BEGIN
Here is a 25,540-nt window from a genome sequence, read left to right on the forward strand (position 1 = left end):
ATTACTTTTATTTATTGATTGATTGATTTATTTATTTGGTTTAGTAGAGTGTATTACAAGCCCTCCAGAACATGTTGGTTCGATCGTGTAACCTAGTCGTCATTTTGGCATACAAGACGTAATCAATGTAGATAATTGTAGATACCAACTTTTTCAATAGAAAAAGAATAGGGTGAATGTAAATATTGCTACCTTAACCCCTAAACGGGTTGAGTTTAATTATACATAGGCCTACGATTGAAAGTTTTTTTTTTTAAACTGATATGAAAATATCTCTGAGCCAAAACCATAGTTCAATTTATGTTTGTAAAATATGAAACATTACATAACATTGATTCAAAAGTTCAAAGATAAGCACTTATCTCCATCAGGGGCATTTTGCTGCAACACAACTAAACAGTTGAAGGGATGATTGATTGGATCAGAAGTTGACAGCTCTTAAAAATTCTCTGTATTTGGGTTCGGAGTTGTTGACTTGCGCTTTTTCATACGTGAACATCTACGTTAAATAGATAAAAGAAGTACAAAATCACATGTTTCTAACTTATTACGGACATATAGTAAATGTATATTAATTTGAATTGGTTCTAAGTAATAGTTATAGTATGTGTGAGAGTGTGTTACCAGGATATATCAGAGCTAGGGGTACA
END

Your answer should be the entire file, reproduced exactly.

Here is a 25,540-nt window from a genome sequence, read left to right on the forward strand (position 1 = left end):
ATTACTTTTATTTATTGATTGATTGATTTATTTATTTGGTTTAGTAGAGTGTATTACAAGCCCTCCAGAACATGTTGGTTCGATCGTGTAACCTAGTCGTCATTTTGGCATACAAGACGTAATCAATGTAGATAATTGTAGATACCAACTTTTTCAATAGAAAAAGAATAGGGTGAATGTAAATATTGCTACCTTAACCCCTAAACGGGTTGAGTTTAATTATACATAGGCCTACGATTGAAAGTTTTTTTTTTTAAACTGATATGAAAATATCTCTGAGCCAAAACCATAGTTCAATTTATGTTTGTAAAATATGAAACATTACATAACATTGATTCAAAAGTTCAAAGATAAGCACTTATCTCCATCAGGGGCATTTTGCTGCAACACAACTAAACAGTTGAAGGGATGATTGATTGGATCAGAAGTTGACAGCTCTTAAAAATTCTCTGTATTTGGGTTCGGAGTTGTTGACTTGCGCTTTTTCATACGTGAACATCTACGTTAAATAGATAAAAGAAGTACAAAATCACATGTTTCTAACTTATTACGGACATATAGTAAATGTATATTAATTTGAATTGGTTCTAAGTAATAGTTATAGTATGTGTGAGAGTGTGTTACCAGGATATATCAGAGCTAGGGGTACA